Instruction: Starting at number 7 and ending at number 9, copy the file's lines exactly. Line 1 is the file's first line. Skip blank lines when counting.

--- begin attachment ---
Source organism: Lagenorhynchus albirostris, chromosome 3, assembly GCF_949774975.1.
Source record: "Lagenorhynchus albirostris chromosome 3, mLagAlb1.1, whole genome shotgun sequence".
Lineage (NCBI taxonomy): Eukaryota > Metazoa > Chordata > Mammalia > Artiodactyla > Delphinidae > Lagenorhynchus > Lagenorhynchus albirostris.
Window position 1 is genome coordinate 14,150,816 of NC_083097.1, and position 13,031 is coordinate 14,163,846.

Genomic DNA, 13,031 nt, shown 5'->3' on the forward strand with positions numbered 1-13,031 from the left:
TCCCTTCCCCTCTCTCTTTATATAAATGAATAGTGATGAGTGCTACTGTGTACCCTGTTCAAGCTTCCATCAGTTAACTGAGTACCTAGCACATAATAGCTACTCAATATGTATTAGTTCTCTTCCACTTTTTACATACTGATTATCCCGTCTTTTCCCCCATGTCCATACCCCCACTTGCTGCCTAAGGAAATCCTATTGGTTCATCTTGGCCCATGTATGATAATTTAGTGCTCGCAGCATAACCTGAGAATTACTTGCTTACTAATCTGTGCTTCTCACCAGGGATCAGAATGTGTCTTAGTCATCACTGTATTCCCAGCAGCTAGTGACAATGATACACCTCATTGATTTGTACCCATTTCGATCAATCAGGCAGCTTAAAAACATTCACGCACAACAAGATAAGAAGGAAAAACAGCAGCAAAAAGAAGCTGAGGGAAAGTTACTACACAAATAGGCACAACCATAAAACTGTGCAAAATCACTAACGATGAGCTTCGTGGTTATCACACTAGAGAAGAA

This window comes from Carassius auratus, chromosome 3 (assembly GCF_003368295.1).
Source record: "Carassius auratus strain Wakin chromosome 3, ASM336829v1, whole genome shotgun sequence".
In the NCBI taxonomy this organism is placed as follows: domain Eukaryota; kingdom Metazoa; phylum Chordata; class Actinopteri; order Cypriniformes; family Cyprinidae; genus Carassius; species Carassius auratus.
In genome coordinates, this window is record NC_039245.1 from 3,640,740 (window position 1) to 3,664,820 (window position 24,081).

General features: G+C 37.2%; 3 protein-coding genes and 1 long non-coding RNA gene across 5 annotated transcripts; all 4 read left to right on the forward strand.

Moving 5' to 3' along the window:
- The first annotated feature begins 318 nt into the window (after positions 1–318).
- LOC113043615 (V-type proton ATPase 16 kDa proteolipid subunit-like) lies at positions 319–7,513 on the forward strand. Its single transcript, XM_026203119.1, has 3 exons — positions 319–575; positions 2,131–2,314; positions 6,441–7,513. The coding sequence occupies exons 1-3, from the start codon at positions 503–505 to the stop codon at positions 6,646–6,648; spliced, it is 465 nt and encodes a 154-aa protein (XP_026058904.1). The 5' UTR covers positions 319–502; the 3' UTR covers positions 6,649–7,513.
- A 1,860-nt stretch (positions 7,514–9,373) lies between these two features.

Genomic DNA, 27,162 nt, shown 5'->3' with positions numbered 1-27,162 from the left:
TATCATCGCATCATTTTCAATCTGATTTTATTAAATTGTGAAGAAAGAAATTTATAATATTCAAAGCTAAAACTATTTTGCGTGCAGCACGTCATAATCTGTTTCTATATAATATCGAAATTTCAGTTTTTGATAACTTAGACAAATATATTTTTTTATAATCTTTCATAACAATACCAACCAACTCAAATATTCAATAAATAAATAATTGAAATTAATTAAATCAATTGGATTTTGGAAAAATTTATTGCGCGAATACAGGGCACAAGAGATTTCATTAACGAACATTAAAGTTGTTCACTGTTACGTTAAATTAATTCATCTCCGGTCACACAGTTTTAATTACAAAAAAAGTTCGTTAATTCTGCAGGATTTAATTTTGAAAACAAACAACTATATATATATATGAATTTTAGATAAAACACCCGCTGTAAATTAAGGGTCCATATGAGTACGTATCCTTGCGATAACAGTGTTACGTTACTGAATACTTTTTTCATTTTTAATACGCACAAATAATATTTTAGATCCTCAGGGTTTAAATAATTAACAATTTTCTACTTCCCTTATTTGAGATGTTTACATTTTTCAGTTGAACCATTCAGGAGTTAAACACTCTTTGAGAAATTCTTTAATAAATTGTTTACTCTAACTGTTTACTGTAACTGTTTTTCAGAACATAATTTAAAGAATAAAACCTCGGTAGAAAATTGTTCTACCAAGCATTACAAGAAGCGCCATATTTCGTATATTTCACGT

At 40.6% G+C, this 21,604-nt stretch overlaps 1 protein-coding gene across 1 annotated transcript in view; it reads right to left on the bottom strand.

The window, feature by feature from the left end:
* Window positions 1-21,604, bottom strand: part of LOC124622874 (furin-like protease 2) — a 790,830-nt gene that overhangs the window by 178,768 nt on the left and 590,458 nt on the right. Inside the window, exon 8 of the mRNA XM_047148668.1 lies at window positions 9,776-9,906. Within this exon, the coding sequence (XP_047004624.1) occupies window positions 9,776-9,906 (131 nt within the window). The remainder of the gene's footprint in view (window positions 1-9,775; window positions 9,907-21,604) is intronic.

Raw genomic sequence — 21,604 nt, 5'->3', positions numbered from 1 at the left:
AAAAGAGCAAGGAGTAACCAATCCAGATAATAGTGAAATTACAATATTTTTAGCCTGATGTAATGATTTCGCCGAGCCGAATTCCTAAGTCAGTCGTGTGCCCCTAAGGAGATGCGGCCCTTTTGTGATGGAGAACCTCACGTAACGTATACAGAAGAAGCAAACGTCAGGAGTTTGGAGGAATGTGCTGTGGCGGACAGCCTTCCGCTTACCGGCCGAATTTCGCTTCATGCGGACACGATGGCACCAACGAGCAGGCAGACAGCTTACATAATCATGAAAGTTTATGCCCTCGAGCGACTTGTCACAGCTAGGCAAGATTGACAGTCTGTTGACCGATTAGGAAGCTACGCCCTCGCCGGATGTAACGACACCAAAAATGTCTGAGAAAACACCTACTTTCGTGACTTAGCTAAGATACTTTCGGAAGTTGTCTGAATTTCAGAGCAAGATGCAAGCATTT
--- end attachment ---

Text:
This window comes from Carassius auratus, chromosome 3 (assembly GCF_003368295.1).
Source record: "Carassius auratus strain Wakin chromosome 3, ASM336829v1, whole genome shotgun sequence".
In the NCBI taxonomy this organism is placed as follows: domain Eukaryota; kingdom Metazoa; phylum Chordata; class Actinopteri; order Cypriniformes; family Cyprinidae; genus Carassius; species Carassius auratus.